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Alternative Remedies For Parasites

Note: It is important to consider that when one cat at home is diagnosed as suffering Parasites, all cats at home may require treatment.

Always, consult an Aromatherapist or a Holistic Veterinarian before treating your pets with Aromatherapy.

Warning: Do NOT buy Aromatherapy Oil products from Health Shops or any other commercial outlet, only buy from a reputable Aromatherapist or Holistic Veterinarian and ALWAYS state what they are being used for. Commercial oils are not the same and often contain other products mixed with the oil which can be toxic to your pet. Ask your Aromatherapist or Holistic Veterinarian as many questions as possible, good sound advice from the knowledgeable is priceless.

Quote from a PIA-Certified Aromatherapist, and member of the National Association for Holistic Aromatherapy regarding cats and essential oils: "Cats cannot efficiently metabolize the oils, and they can build up in their bodies, and can eventually lead to toxic levels causing death, or symptoms of toxicity." Unquote.

Which in simple terms means that you could use them for some time with no symptoms of toxicity in your pets, similar to heavy metal build up in the soft tissues and organs, as happens with lead and zinc exposure. It is also recommended that if you use essential oils in your home for burning or just for the aroma, that cats are probably fine as long as a door is open so they can go to another room.

Fleas, Lice and Ticks - These are all surface dwelling parasites.

Fleas are small, dark brown insects that run rapidly through the fur.

Lice are tiny, gray insects that move very slowly and from clusters, particularly on the ear-flaps.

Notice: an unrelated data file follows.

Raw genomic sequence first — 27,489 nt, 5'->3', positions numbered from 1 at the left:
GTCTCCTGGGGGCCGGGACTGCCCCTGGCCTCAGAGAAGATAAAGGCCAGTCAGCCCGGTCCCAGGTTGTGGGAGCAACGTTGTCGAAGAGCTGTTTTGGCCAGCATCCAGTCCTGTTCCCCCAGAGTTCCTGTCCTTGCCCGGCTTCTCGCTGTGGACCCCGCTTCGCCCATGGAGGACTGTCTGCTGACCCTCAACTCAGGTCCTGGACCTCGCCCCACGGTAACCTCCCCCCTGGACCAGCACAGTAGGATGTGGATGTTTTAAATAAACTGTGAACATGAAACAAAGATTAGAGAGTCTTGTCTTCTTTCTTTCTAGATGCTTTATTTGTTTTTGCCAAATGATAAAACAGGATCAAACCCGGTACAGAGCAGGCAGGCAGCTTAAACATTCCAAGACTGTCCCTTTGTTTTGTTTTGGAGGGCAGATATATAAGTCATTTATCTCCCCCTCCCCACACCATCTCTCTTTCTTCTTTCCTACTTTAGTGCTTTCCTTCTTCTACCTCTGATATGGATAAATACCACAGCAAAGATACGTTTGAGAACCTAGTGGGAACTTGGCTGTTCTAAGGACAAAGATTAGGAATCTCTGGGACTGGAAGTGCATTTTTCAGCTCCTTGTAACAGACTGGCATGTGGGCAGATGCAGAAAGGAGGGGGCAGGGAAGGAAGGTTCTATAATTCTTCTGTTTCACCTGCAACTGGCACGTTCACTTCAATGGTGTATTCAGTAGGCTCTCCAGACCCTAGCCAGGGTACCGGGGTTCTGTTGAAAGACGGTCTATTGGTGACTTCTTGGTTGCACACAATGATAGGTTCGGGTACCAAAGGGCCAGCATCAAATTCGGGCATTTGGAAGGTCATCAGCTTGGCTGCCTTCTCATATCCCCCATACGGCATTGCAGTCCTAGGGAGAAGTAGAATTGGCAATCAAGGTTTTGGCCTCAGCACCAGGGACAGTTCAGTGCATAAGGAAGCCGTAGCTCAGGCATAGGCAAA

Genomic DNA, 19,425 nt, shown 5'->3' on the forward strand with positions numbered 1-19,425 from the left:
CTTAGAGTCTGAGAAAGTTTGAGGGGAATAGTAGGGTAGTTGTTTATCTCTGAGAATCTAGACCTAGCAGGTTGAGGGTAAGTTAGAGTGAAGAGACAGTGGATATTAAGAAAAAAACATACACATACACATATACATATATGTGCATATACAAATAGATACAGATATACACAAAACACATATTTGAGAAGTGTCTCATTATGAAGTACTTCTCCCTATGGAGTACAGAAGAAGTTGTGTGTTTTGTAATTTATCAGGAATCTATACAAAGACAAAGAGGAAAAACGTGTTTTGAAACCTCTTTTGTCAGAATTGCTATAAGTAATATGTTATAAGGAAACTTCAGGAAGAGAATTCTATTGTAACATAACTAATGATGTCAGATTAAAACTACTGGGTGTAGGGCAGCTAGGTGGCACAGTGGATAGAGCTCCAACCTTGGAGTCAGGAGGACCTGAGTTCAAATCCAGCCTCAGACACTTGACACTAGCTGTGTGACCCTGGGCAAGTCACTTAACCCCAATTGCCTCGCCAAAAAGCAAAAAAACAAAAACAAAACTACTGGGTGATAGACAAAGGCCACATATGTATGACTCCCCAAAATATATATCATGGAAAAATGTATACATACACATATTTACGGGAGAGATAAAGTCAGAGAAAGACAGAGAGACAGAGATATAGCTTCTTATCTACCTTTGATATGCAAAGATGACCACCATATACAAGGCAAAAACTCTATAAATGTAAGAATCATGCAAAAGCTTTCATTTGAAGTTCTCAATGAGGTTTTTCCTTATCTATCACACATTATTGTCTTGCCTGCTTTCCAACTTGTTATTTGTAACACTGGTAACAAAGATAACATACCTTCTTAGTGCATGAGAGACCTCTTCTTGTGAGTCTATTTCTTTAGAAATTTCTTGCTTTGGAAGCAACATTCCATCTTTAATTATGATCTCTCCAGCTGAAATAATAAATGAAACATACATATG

Ticks resemble smooth, gray warts. They fix their mouth parts into the skin and do not move.

Symptoms to look out for are the physical evidence of parasites - an affected pet may scratch and groom excessively and, if the pet is allergic to flea bites, there may be raised red bumps on the skin.



Mites are tiny parasites too small to be seen with the naked eye.There are three main groups of mites: surface, mange, and ear mites.

Surface Mites

Surface mites live on the surface of the skin and cause irritation leading to scratching and itching. Two common species are 'cheyletiella' - the rabbit fur mite (found on several species, not just on rabbits), and harvest mites - orange mites that affect feet, legs and stomach mainly in the autumn (USA: Fall). Treat surface mites as for fleas.

Mange Mites

Demodectic and sarcoptic mange are unusual diseases of cats, and for this the literature is relatively scarce. Demodectic mange is caused by demodex canis, a tiny mite that cannot be seen without the aid of a microscope. Sarcoptic mange, also known as scabies, is caused by a microscopic mite. The female mite causes the characteristic intense itching as they burrow under the skin to lay their eggs. The eggs hatch in a few days, develop into adults, and begin laying their own eggs in less than three weeks.

Mange mites are burrowing mites, living deep inside the skin and causing intense irritation, often with secondary infection of the skin. the two commonest types of mange mites are sarcoptic mange and demodectic mange (also known as: demodectic otitis externa, demodectic red, or puppy mange).

The first is especially common in dogs, often picked up from foxes, and potentially transmissible to humans (known as scabies when affecting people). Telltale signs of sarcoptic mange are crusty ear tips, fierce itching, and hair loss, particularly on the ears, elbows, legs, and face in the early stages. Later on, the hair loss spreads throughout the body.

The second usually occurs when the immune system is damaged. Treat with immune system boosters as well as the remedies below.

Cheyletiella Mange

Cheyletiella mange, also known as walking dandruff. It affects puppies and is caused by a large reddish mite that can be seen under a magnifying glass. This mange is identified by the dandruff dusting that occurs over the dog's head, neck, and back.

Walking dandruff is highly contagious but short-lived. It causes mild itching. The mite that causes the mange dies a short time after leaving the host.


Ear Mites

Ear mites live inside the ears, where they cause intense irritation, a large amount of discharge (usually dry, crumbly, and black in dogs and cats), and visible head-shaking or ear-scratching. Ear mites are a common cause of aural hematoma and are most common in young animals, especially kittens.


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